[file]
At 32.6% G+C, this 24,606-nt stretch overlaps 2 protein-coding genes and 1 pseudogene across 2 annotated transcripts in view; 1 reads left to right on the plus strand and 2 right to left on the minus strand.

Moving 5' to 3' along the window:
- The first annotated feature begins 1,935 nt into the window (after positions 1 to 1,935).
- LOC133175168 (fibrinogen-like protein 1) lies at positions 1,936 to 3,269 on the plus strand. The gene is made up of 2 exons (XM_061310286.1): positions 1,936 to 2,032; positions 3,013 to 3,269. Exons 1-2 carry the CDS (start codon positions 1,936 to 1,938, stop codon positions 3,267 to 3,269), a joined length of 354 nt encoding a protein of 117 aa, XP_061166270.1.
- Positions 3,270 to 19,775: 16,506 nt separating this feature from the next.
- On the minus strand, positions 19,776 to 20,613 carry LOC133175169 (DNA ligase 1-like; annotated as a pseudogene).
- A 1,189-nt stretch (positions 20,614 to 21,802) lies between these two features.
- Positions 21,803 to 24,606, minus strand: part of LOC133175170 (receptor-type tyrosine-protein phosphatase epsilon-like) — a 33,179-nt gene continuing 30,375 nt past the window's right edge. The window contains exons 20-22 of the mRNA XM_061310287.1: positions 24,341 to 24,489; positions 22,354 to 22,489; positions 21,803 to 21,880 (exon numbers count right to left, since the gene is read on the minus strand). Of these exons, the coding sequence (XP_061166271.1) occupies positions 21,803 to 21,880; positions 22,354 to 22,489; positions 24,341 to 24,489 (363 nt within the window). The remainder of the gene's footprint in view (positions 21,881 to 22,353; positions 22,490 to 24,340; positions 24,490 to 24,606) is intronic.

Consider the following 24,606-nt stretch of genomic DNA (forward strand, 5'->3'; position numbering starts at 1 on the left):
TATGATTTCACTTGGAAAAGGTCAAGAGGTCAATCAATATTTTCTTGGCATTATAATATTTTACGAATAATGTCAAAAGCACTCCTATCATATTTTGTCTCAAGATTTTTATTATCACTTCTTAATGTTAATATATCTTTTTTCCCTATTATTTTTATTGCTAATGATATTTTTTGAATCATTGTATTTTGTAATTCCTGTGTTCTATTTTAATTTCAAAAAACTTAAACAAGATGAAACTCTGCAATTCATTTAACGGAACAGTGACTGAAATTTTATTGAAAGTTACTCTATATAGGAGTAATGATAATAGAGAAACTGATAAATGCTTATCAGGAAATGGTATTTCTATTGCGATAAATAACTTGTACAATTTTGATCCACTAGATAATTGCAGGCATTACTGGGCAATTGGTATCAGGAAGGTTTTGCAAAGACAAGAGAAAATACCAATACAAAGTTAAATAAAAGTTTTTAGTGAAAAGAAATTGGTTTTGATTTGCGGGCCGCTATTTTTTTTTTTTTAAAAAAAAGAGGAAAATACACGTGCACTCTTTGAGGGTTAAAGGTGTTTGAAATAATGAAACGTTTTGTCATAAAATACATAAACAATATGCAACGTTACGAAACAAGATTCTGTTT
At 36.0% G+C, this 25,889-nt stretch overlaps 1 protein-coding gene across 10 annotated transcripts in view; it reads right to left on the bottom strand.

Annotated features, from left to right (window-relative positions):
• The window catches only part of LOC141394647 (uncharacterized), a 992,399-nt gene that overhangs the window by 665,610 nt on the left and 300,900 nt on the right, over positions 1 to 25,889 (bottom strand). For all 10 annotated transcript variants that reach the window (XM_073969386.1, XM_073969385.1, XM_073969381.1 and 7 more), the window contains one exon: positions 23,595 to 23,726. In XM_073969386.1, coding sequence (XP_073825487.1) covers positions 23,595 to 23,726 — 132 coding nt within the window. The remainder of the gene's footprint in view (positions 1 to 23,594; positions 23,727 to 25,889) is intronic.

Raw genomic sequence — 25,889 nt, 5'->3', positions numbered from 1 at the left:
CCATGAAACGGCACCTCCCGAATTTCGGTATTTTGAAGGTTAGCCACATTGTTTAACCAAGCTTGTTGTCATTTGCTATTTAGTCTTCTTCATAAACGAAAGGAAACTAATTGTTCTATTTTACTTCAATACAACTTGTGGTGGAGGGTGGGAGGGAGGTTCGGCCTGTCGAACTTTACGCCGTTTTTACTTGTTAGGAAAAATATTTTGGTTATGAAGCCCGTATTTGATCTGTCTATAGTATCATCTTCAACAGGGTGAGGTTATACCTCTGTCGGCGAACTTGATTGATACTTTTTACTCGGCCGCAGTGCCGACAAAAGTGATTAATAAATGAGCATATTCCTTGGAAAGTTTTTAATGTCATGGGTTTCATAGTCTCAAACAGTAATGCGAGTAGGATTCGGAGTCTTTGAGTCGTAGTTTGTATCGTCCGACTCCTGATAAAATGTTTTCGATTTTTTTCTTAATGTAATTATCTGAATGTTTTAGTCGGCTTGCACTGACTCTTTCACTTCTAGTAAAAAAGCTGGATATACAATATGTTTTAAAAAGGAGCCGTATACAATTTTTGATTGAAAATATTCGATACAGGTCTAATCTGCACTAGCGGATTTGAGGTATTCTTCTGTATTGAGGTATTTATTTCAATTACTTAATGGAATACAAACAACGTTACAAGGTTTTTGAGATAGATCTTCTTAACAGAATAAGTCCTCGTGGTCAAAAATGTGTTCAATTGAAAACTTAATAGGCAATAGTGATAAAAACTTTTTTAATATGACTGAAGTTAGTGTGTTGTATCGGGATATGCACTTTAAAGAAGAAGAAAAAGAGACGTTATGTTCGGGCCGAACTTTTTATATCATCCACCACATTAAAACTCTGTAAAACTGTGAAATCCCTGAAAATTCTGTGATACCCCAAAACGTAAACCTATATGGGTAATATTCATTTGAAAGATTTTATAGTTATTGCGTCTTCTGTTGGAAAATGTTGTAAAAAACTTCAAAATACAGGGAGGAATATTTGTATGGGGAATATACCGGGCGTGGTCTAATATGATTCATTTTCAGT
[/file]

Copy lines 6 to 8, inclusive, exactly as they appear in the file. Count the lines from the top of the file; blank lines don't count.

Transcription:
- On the minus strand, positions 19,776 to 20,613 carry LOC133175169 (DNA ligase 1-like; annotated as a pseudogene).
- A 1,189-nt stretch (positions 20,614 to 21,802) lies between these two features.
- Positions 21,803 to 24,606, minus strand: part of LOC133175170 (receptor-type tyrosine-protein phosphatase epsilon-like) — a 33,179-nt gene continuing 30,375 nt past the window's right edge. The window contains exons 20-22 of the mRNA XM_061310287.1: positions 24,341 to 24,489; positions 22,354 to 22,489; positions 21,803 to 21,880 (exon numbers count right to left, since the gene is read on the minus strand). Of these exons, the coding sequence (XP_061166271.1) occupies positions 21,803 to 21,880; positions 22,354 to 22,489; positions 24,341 to 24,489 (363 nt within the window). The remainder of the gene's footprint in view (positions 21,881 to 22,353; positions 22,490 to 24,340; positions 24,490 to 24,606) is intronic.